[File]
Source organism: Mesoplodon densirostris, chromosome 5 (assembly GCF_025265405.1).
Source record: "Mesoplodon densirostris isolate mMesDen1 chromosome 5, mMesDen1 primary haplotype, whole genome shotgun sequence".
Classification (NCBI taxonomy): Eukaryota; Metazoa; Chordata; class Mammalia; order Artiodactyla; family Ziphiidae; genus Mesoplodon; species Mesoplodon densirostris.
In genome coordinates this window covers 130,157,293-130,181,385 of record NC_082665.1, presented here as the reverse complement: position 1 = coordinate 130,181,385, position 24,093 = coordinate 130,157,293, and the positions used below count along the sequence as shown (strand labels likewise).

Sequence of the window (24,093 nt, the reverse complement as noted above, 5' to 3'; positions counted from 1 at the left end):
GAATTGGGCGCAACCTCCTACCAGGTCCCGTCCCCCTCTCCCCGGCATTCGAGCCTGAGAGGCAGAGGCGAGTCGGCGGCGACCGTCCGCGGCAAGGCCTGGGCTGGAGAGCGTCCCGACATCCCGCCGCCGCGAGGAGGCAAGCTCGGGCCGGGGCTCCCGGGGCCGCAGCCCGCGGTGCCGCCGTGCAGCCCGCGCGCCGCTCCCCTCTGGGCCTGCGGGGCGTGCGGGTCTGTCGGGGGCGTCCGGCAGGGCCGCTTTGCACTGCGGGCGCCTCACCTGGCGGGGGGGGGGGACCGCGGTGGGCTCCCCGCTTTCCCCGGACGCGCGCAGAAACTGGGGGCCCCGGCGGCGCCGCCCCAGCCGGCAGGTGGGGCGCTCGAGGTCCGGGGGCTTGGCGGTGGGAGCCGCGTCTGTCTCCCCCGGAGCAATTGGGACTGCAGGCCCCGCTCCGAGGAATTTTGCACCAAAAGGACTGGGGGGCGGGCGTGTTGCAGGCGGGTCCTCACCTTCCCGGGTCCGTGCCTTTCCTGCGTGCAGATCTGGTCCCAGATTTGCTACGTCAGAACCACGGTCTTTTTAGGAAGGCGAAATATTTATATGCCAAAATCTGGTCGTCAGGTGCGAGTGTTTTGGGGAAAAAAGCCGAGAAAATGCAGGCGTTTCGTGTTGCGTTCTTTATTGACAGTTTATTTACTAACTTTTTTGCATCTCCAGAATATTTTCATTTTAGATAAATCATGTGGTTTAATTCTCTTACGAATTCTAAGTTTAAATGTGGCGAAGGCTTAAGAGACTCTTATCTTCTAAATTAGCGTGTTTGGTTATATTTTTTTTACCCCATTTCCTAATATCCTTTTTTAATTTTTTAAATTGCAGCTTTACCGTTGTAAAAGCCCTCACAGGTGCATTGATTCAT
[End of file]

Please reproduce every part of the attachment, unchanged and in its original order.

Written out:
Source organism: Mesoplodon densirostris, chromosome 5 (assembly GCF_025265405.1).
Source record: "Mesoplodon densirostris isolate mMesDen1 chromosome 5, mMesDen1 primary haplotype, whole genome shotgun sequence".
Classification (NCBI taxonomy): Eukaryota; Metazoa; Chordata; class Mammalia; order Artiodactyla; family Ziphiidae; genus Mesoplodon; species Mesoplodon densirostris.
In genome coordinates this window covers 130,157,293-130,181,385 of record NC_082665.1, presented here as the reverse complement: position 1 = coordinate 130,181,385, position 24,093 = coordinate 130,157,293, and the positions used below count along the sequence as shown (strand labels likewise).

Sequence of the window (24,093 nt, the reverse complement as noted above, 5' to 3'; positions counted from 1 at the left end):
GAATTGGGCGCAACCTCCTACCAGGTCCCGTCCCCCTCTCCCCGGCATTCGAGCCTGAGAGGCAGAGGCGAGTCGGCGGCGACCGTCCGCGGCAAGGCCTGGGCTGGAGAGCGTCCCGACATCCCGCCGCCGCGAGGAGGCAAGCTCGGGCCGGGGCTCCCGGGGCCGCAGCCCGCGGTGCCGCCGTGCAGCCCGCGCGCCGCTCCCCTCTGGGCCTGCGGGGCGTGCGGGTCTGTCGGGGGCGTCCGGCAGGGCCGCTTTGCACTGCGGGCGCCTCACCTGGCGGGGGGGGGGGACCGCGGTGGGCTCCCCGCTTTCCCCGGACGCGCGCAGAAACTGGGGGCCCCGGCGGCGCCGCCCCAGCCGGCAGGTGGGGCGCTCGAGGTCCGGGGGCTTGGCGGTGGGAGCCGCGTCTGTCTCCCCCGGAGCAATTGGGACTGCAGGCCCCGCTCCGAGGAATTTTGCACCAAAAGGACTGGGGGGCGGGCGTGTTGCAGGCGGGTCCTCACCTTCCCGGGTCCGTGCCTTTCCTGCGTGCAGATCTGGTCCCAGATTTGCTACGTCAGAACCACGGTCTTTTTAGGAAGGCGAAATATTTATATGCCAAAATCTGGTCGTCAGGTGCGAGTGTTTTGGGGAAAAAAGCCGAGAAAATGCAGGCGTTTCGTGTTGCGTTCTTTATTGACAGTTTATTTACTAACTTTTTTGCATCTCCAGAATATTTTCATTTTAGATAAATCATGTGGTTTAATTCTCTTACGAATTCTAAGTTTAAATGTGGCGAAGGCTTAAGAGACTCTTATCTTCTAAATTAGCGTGTTTGGTTATATTTTTTTTACCCCATTTCCTAATATCCTTTTTTAATTTTTTAAATTGCAGCTTTACCGTTGTAAAAGCCCTCACAGGTGCATTGATTCAT